quip


From The Collaborative International Dictionary of English v.0.48:

Quip \Quip\, v. t. [imp. & p. p. Quipped; p. pr. & vb. n.
   Quipping.]
   To taunt; to treat with quips.
   [1913 Webster]

         The more he laughs, and does her closely quip.
                                                  --Spenser.
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From The Collaborative International Dictionary of English v.0.48:

Quip \Quip\, v. i.
   To scoff; to use taunts. --Sir H. Sidney.
   [1913 Webster]
.

From The Collaborative International Dictionary of English v.0.48:

Quip \Quip\ (kw[i^]p), n. [Cf. W. chwip a quick flirt or turn,
   chwipio to whip, to move briskly, and E. whip. Cf. Quib,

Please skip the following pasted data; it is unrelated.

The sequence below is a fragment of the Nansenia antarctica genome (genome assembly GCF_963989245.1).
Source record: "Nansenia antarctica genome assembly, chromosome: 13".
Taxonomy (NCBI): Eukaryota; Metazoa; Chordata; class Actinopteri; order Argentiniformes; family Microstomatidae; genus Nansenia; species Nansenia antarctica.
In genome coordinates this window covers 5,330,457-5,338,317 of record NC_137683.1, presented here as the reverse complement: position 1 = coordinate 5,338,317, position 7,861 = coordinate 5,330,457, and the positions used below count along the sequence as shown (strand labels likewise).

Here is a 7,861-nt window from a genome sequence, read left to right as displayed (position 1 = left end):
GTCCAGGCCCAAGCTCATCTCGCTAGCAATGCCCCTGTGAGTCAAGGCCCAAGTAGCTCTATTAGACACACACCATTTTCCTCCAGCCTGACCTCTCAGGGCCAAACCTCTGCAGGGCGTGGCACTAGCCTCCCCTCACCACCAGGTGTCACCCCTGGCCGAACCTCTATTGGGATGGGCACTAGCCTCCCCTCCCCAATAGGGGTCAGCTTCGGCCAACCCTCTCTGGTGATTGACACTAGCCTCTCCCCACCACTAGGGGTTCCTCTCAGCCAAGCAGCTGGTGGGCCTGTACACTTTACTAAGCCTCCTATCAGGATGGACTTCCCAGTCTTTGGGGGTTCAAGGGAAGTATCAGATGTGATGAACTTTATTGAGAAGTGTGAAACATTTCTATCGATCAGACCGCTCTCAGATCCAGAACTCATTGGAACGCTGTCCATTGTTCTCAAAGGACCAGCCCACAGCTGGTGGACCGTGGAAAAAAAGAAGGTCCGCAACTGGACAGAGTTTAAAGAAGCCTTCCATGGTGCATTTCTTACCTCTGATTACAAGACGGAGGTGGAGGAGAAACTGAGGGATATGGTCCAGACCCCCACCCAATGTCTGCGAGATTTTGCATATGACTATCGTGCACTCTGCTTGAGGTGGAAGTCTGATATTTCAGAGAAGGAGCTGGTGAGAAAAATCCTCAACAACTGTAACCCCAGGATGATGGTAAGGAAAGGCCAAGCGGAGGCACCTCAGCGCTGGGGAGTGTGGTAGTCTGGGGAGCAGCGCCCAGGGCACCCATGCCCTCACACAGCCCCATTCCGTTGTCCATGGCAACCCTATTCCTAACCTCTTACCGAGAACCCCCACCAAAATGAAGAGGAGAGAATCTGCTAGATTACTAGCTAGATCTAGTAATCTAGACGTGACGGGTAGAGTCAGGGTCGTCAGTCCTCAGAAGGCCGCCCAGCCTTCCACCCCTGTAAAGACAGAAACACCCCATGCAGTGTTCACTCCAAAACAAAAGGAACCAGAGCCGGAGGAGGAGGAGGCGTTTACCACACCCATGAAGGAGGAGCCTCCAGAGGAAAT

Quibble.]
   1. A smart, sarcastic turn or jest; a taunt; a severe retort;
      a gibe.
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            Quips, and cranks, and wanton wiles.  --Milton.
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            He was full of joke and jest,
            But all his merry quips are o'er.     --Tennyson.
      [1913 Webster]

   2. A short humorous or witty comment or observation, usually
      spontaneously formed in response to a prior comment.
      [PJC]
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